I'm using NAS2D which has what we called a State Machine. Basically, you derive a class from an object called State. State has the basics for automatically having update and init functions being called. The state machine pretty much just calls init() function when a state comes into focus and calls update() every frame. The idea behind it was to break apart game logic. It's not the greatest system in the world and I'll be extending functionality in the future but the general idea is that I create a state that represents a particular state in a game and it defines all of the logic, etc.

In NAS2D, you can subscribe to specific events including mouse motion, mouse buttons, key handling, window events, joystick events and probably in the future network events.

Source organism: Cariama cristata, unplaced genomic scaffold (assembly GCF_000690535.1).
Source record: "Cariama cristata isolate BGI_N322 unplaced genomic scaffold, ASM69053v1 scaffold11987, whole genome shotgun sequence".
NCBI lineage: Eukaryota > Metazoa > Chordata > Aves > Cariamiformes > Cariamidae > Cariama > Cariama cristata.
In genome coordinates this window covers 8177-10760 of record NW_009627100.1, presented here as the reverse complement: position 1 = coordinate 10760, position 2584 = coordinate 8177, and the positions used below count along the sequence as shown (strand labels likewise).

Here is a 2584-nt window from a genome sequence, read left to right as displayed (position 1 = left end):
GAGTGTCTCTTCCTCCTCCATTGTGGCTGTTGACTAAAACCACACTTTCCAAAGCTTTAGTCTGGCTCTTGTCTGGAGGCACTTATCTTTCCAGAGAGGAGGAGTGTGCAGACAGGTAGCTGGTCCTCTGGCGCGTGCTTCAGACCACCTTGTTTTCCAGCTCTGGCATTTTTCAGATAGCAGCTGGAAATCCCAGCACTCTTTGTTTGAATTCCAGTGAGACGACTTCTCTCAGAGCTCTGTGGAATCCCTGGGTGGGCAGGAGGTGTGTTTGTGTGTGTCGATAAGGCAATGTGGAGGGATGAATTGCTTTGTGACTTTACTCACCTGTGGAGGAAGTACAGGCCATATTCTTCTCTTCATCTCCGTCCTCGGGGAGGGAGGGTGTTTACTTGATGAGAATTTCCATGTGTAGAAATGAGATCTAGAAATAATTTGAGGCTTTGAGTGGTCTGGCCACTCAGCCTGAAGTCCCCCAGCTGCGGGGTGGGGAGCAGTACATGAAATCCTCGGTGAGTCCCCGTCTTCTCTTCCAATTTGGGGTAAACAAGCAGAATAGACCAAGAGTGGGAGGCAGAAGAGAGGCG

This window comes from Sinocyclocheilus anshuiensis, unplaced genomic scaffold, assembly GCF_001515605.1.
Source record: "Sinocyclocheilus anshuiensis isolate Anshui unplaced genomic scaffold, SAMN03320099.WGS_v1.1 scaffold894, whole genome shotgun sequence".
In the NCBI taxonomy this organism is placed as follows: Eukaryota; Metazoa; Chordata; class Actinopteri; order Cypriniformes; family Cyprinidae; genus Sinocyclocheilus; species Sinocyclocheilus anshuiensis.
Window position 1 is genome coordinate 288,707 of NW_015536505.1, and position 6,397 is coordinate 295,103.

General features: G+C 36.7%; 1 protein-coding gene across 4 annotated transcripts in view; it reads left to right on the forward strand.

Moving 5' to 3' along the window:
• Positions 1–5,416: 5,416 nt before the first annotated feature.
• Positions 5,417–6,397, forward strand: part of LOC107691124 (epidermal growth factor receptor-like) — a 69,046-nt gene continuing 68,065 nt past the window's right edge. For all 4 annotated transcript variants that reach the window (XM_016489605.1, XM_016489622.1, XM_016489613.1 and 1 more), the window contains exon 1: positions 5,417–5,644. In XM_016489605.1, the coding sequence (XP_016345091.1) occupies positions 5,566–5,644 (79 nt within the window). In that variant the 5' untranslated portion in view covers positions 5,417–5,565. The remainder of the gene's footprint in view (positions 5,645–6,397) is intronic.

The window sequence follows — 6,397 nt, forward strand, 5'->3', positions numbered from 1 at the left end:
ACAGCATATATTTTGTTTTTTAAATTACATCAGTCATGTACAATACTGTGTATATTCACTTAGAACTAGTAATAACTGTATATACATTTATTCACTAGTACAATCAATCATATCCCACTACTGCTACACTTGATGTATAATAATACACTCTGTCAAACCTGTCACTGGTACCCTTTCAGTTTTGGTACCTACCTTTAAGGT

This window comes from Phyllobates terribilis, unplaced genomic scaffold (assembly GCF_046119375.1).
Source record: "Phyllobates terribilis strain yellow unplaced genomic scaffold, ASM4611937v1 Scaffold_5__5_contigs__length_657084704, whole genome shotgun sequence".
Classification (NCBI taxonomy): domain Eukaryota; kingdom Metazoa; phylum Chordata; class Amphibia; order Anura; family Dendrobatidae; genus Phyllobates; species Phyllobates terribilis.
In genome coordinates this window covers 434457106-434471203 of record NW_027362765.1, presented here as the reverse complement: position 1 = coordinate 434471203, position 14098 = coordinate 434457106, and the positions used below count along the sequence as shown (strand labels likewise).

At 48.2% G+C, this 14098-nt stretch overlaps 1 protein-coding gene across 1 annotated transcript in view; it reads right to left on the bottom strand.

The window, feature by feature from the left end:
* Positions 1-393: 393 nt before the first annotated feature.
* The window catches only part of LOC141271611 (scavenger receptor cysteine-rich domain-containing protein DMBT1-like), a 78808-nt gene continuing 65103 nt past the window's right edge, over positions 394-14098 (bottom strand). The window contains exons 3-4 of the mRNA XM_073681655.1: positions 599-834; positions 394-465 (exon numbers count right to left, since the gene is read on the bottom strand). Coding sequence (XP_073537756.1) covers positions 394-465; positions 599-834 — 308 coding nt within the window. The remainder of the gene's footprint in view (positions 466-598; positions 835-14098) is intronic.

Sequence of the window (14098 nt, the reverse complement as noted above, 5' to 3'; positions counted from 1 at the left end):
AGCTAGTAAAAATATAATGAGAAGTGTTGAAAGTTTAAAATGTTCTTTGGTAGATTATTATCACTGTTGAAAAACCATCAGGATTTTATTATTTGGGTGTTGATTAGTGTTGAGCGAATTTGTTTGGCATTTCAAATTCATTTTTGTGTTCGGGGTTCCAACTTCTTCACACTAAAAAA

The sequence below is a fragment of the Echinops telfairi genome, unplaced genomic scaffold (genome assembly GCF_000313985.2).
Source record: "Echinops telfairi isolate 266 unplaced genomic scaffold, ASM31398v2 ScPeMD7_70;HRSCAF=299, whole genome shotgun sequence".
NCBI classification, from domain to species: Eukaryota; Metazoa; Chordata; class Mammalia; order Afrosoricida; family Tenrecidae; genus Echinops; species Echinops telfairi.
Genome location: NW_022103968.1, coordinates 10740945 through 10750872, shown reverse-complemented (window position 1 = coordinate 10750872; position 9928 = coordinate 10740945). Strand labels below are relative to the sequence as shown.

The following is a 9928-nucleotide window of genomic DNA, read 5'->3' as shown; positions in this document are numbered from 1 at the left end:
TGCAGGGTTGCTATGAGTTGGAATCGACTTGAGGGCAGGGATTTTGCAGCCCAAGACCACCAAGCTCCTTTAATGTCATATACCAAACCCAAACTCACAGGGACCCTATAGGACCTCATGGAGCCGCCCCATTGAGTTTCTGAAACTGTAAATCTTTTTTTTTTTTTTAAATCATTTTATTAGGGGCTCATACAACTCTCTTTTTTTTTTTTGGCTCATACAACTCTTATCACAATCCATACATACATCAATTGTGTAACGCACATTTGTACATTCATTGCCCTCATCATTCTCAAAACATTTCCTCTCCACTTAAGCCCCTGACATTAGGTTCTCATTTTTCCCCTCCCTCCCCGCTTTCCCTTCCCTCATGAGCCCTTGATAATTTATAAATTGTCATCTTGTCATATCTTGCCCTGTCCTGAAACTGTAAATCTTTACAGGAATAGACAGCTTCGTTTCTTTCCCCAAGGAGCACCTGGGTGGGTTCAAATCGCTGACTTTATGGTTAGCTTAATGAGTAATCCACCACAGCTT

GameState in the case of OutpostHD is the state in which the tile map is displayed. It draws the mouse and responds to clicks within the tile window. It also handles responding to UI events. E.g., when a UI Control gets clicked on, it raises an event which the GameState object is subscribed to. Say, for instance, ButtonTurns... when it gets clicked it raises an event. GameState subscribed to ButtonTurns.Click() and used void buttonTurnsClicked() as it's 'delegate' (listener).

I haven't shown any code atm because I figured this was a high level problem but I'll provide some sample code to illustrate my point.

Code: [Select]
class GameState
{
public:
    GameState();
    ~GameState();

protected:
    bool update();

    void onMouseDown(int x, int y, MouseButton button);

private: